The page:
One of the most challenging aspects for me in getting started with a pattern is the adjustments. I don’t think I’m alone in that! I’ve spoken before on the blog about my desire to try to get the fit right in my me mades, and there are quite a few I typically need to make, including an FBA (full bust adjustment). Whilst I’m pretty well practiced at increasing the dart size, some of my more recent makes have been a bit more challenging as they haven’t included a dart, and I’ve sometimes struggled to know which method to use. With this in mind, I’ve been documenting some of the methods I’ve been using for various adjustments, and will share these as I blog the garments.
Today it’s the turn of the Kalle shirt and the dartless FBA. The first Kalle I made was technically a toile, but as it fitted pretty well I treat it as a normal shirt. However, one minor issue was gaping at the bust, and so I decided to do an FBA in the second, watercolour floral version. As with many things in sewing, there are many different ways to do an FBA. Amy at the Splendid Stitch recently blogged on this topic, and showed that the different methods result in very different pattern pieces.
Thankfully, Heather at Closet Case Patterns has a great tutorial on dartless FBAs as part of the sewalong. She explains how to add a dart, or the approach to take if you’d like to keep the dartless look. I love the aesthetic of the shirt, and so I went for the dartless version. Although the tutorial was easy to follow, I then struggled making adjustments to the facings.
FBAs typically add width and length to the front of your garment and this is where I had problems.
The width should only be needed in the bust area, and so if possible can be taken away in the rest of the piece. This isn’t always easy though. In a dress, can be taken our with a waist-dart, or added to the skirt – in a shirt it’s more difficult to take away. As the Kalle is designed to be a loose-fitting garment, I decided to leave the width as it was in the shirt. I then lengthened the front facing piece. I didn’t do this quite correctly – I widened it too much, not taking into account the button band. It was easy enough to fix this though, I just cut it shorter as I sewed.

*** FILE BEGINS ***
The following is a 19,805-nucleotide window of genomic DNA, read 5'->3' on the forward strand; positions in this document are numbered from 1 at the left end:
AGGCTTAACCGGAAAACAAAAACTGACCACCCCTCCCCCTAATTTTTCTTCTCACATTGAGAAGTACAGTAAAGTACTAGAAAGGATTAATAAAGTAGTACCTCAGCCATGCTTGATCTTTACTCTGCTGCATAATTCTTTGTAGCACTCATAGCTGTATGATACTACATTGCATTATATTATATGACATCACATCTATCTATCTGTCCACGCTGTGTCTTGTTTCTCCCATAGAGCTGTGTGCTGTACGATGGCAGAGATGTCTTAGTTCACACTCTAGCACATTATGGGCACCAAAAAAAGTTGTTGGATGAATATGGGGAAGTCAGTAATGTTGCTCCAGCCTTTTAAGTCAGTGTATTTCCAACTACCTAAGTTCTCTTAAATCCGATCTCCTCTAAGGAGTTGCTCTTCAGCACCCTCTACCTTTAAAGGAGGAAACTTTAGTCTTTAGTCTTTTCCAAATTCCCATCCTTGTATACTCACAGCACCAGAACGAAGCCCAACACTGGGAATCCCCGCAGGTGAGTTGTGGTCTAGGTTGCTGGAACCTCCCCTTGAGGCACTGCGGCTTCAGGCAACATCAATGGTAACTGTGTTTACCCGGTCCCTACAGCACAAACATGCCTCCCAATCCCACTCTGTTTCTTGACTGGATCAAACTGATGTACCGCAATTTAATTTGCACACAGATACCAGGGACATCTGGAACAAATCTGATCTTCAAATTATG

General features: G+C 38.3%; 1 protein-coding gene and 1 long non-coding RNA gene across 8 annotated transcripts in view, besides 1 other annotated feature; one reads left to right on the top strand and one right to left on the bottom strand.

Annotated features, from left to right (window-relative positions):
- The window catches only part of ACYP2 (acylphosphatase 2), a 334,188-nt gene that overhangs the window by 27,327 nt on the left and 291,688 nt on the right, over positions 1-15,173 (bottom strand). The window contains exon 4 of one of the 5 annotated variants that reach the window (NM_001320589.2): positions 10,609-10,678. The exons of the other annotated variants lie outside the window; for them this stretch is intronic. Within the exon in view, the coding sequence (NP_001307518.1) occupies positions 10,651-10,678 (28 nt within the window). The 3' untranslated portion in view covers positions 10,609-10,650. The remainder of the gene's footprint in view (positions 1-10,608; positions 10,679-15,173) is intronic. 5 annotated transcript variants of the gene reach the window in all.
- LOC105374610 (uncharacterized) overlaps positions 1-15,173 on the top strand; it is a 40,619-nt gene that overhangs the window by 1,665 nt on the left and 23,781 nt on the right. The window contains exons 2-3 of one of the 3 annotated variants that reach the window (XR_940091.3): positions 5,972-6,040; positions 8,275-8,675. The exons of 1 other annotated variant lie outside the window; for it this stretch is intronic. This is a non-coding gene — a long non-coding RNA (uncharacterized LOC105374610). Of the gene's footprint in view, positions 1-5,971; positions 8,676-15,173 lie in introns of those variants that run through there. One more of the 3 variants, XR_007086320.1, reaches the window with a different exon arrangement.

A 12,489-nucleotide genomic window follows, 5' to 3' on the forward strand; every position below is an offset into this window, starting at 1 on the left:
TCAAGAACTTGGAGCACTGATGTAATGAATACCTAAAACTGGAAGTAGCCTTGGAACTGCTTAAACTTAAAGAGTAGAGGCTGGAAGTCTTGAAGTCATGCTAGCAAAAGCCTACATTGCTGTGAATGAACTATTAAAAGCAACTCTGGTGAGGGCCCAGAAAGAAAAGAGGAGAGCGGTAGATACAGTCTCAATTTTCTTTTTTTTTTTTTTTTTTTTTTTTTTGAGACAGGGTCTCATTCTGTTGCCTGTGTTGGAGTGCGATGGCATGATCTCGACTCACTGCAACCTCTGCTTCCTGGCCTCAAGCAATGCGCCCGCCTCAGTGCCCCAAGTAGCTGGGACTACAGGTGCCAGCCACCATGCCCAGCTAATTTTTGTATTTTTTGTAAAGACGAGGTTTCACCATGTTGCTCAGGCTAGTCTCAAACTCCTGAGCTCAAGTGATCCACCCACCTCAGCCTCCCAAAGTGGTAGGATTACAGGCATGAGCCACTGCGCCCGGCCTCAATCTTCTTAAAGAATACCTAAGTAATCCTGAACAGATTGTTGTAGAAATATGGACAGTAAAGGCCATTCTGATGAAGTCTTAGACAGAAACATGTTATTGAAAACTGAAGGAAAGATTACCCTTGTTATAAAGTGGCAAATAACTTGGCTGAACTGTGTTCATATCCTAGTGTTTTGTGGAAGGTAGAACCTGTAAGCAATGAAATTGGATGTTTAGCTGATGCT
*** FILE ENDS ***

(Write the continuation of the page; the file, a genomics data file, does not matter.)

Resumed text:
The part where I really went wrong related to the change in length of the front piece. The front and back facing pieces, together with the front and back shirt pieces, have points to show where you stop sewing the side seam on the shirt pieces, and where the front facing and back facing pieces meet. As you can see in the photo below, I lowered this point on the front piece, but kept it in the same place in the back.
I did this because I based it on the front facing piece without a length adjustment. This was the mistake – I should have also lengthened the front facing piece to match the increased length of the shirt. It meant that the front facing piece wasn’t long enough to reach the same point on the back piece. So, I had to get creative…
In true sew slow Sarah style, after discovering this piece was too short, I sulked, procrastinated, and sulked some more. Eventually, I decided that the best fix that I could do would be to cut through the facing piece, and add an extra chunk of fabric. The only place I could really do this without it being visible from the right side meant that I had to create a curve.
I improvised this as I went along, as I wasn’t really sure what I needed to do! And so I couldn’t tidy the edge of every single piece. It’s a bit messy on one side. But the other side is a bit cleaner.
Although it’s not the tidiest fix, as I wasn’t really sure what had gone wrong, I learned as I sewed. And I have now altered the facing piece so that it fits properly on my next cropped Kalle.
So, that was a closer look at the insides of my Kalle shirt. I really love this pattern, and for my next version, the key adjustment will be to make it a little less cropped. I’ve lengthened by 3 inches, as this one is a little too short to be worn with anything but my high-waisted trousers. I’ll try to actually sew on the buttons and button-holes on the next version too!
I’ll be sharing more pattern adjustments with you soon.